Jan Walter Schroeder1496095200
Jan Walter Schroeder
Energy providers are very dependent on accurate weather forecasting. Mid-term trends can be estimated quite accurately using prediction models and allow good scheduling (e.g. in case of expected high temperatures and the associated use of airconditioning units and power consumption). A major problem are peak loads which have not been predicted. They force energy providers to procure capacity from other sources whereby the cost has a quasi-exponential function with time. In other words, the earlier such peak load can be known, the lower the cost of procuring energy from third sources to compensate this peak load. A typical example is the prediction of clouds around 17.00, when a considerable number of people come daily back from work. At certain periods in time during the year heavy clouds can lead to rather simultaneous switching on of lights, which causes a considerable peak load.
Power companies need to provide the right amount of electricity each day, each hour. This means they have to predict power consumption. Any miss-prediction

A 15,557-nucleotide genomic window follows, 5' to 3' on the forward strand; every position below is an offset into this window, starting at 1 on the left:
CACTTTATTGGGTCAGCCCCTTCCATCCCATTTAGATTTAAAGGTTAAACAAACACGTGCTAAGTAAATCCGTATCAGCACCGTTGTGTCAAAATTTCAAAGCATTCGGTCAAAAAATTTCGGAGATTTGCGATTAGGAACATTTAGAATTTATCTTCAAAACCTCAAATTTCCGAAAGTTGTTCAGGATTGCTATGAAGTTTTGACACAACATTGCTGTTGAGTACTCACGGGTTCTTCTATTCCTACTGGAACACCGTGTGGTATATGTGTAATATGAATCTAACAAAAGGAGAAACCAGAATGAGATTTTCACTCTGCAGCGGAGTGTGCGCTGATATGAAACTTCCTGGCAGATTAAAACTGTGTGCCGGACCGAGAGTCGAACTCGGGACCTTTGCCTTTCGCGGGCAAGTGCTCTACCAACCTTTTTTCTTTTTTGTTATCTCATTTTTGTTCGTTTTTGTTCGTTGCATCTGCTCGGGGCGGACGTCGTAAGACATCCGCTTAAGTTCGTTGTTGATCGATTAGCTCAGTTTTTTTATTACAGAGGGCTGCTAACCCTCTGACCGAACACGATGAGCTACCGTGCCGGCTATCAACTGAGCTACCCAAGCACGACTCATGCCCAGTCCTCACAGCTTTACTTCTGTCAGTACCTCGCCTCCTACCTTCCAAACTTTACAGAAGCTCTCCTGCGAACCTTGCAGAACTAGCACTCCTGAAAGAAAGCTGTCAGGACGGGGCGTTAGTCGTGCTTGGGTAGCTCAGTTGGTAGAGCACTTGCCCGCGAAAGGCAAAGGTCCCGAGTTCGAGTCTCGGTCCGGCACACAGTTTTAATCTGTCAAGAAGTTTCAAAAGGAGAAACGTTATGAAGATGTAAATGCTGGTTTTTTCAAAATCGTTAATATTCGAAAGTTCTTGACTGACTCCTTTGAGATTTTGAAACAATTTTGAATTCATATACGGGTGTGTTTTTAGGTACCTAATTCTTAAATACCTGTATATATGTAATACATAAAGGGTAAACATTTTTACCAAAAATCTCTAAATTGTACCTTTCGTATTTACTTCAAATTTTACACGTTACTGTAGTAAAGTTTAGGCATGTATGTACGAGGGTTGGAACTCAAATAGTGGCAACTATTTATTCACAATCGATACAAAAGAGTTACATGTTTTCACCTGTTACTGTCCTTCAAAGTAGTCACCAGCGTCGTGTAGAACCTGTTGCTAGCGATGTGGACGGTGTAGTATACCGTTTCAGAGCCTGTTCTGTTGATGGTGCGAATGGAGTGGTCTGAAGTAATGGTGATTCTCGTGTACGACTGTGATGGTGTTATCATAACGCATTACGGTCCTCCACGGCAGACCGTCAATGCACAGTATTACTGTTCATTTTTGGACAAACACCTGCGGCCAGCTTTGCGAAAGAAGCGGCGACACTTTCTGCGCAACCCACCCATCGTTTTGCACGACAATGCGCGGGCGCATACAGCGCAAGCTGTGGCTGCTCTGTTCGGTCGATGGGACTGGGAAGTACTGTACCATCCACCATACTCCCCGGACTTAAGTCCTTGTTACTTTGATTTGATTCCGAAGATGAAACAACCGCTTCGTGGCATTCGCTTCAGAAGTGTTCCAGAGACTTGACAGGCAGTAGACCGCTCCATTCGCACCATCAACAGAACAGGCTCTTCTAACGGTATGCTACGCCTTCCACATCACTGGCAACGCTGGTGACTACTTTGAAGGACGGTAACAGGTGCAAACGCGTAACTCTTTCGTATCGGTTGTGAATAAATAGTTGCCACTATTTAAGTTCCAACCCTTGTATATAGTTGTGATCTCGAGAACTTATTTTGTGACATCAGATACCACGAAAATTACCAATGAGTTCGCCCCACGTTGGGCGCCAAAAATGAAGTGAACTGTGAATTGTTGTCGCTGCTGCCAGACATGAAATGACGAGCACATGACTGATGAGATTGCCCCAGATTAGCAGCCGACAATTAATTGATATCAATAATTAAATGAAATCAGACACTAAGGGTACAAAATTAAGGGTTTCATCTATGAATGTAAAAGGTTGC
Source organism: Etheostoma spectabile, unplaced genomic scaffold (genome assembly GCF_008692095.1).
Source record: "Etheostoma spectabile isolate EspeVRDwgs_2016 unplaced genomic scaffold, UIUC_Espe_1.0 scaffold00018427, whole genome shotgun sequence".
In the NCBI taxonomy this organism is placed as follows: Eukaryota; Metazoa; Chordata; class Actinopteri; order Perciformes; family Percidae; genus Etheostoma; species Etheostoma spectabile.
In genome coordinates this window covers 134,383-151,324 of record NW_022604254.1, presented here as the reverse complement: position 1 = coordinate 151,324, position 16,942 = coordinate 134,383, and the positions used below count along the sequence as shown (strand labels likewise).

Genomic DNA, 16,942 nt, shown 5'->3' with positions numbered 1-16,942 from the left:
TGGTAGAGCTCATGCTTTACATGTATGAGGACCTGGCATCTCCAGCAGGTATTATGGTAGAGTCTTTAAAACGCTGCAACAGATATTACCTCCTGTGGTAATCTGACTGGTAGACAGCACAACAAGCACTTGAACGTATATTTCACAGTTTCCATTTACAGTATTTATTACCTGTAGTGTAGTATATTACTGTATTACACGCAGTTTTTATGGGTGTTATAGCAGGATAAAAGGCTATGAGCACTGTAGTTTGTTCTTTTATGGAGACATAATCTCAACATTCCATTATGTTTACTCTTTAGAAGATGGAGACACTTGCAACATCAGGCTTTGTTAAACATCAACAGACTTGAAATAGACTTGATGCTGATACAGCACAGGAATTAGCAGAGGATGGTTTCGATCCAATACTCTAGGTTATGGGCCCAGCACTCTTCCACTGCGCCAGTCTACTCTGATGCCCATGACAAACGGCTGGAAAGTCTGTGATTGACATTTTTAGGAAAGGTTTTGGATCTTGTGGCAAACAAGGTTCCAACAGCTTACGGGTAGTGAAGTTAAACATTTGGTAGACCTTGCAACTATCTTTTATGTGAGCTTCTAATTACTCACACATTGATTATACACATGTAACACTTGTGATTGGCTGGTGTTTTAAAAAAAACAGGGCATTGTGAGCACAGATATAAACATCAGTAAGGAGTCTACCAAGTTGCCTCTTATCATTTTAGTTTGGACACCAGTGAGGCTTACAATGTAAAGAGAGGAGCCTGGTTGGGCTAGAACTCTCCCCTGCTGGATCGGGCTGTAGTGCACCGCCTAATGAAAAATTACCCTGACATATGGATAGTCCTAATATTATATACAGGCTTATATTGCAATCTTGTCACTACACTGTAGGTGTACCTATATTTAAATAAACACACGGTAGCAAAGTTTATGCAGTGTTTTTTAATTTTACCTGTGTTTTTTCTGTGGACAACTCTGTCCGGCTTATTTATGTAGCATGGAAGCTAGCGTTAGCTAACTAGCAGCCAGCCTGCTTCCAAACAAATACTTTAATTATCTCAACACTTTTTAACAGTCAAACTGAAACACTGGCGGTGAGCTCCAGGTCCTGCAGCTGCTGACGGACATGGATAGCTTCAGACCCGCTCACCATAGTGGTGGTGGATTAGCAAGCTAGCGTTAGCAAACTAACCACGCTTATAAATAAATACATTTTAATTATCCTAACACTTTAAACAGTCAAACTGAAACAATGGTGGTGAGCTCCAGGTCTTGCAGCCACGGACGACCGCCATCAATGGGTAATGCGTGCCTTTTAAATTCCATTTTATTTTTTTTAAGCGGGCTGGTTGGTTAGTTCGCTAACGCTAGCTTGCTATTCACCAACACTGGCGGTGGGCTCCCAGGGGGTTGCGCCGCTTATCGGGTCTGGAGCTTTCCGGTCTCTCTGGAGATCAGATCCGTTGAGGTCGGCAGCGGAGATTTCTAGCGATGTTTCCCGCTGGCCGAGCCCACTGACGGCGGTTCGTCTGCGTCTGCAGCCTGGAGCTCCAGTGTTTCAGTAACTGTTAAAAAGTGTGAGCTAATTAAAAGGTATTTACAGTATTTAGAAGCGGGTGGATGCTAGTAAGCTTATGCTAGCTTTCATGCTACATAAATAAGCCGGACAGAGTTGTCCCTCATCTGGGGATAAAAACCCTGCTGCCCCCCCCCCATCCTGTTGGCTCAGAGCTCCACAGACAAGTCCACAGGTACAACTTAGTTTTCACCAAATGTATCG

means they have to buy more electricity on the spot market at high prices, or sell surplus electricity at low prices. The overall cost they incur here is called “variance charge”. There is therefore considerable interest from energy providers to have more accurate prediction models on weather conditions, with a very high granularity such as hourly updated predictions.
94% of weather forecasting relevant data comes from satellites. However, it is still highly limited due to the small number of satellites. Weather is a classic application where a large number of satellites have a sustained competitive advantage in describing the starting condition of the atmosphere more accurately than fewer satellites. The better the starting conditions are known, the better the forecast. Especially GNSS-RO is a highly promising modality of earth observation which can - when created in large quantities - dramatically increase the accuracy of weather forecasts.